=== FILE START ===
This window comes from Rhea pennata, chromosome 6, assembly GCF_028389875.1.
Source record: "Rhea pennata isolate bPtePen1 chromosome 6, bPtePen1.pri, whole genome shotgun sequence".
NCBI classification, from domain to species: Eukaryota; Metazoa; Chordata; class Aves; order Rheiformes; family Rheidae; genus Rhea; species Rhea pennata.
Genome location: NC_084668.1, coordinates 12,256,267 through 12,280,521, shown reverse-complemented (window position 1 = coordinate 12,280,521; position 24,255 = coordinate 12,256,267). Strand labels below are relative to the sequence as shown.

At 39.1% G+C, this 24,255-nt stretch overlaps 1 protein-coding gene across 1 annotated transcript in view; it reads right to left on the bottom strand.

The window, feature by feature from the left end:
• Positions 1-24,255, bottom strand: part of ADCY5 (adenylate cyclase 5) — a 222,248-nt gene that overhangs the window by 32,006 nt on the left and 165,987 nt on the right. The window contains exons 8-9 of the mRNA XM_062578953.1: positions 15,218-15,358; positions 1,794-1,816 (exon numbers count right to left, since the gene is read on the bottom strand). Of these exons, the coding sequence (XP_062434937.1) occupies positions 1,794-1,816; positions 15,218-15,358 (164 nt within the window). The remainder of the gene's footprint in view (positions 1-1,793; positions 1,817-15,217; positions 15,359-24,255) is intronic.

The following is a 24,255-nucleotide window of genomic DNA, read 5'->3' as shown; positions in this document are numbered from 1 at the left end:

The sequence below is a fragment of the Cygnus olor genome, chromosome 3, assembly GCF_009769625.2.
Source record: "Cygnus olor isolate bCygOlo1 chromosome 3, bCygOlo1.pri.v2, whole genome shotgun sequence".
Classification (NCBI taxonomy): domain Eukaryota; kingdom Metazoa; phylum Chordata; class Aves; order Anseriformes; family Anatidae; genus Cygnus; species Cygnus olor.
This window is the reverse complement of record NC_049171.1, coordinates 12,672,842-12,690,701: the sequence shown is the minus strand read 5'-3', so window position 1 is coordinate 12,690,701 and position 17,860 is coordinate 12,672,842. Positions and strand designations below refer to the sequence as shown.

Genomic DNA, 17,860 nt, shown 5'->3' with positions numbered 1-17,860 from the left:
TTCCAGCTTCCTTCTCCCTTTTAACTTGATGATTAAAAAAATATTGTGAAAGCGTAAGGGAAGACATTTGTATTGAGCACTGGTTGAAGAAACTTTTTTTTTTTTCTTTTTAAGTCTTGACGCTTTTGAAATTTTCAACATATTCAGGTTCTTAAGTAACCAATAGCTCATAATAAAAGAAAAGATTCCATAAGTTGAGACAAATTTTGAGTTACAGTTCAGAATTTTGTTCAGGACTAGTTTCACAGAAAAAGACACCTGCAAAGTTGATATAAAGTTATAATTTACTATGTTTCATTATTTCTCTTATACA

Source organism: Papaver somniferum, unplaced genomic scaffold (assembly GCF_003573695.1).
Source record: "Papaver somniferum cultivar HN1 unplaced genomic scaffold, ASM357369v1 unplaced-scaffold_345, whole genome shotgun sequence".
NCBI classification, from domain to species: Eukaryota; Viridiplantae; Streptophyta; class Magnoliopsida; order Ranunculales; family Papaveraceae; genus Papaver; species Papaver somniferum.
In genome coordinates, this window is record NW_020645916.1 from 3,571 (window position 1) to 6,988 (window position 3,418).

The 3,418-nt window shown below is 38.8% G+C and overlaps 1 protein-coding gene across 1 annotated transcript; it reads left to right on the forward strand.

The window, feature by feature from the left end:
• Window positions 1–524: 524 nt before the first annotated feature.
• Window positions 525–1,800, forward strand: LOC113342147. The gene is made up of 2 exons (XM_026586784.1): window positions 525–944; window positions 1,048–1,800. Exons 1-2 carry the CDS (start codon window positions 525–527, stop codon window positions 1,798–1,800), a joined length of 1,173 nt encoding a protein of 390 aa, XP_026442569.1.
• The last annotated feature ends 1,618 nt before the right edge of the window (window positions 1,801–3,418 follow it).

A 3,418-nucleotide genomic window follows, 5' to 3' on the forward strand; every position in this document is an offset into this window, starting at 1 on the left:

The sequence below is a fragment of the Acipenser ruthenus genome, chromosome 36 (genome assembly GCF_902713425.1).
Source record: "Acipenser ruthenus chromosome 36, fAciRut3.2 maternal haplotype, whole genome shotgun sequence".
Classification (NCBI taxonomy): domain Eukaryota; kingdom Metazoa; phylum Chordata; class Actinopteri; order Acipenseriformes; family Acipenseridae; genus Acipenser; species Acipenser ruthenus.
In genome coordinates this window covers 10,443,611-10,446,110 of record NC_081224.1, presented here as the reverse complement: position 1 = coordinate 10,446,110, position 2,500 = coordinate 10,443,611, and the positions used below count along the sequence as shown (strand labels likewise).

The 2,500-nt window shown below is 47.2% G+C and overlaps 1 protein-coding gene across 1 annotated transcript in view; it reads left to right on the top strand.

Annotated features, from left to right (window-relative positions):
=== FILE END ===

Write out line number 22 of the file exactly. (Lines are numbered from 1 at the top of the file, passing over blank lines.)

• Window positions 525–1,800, forward strand: LOC113342147. The gene is made up of 2 exons (XM_026586784.1): window positions 525–944; window positions 1,048–1,800. Exons 1-2 carry the CDS (start codon window positions 525–527, stop codon window positions 1,798–1,800), a joined length of 1,173 nt encoding a protein of 390 aa, XP_026442569.1.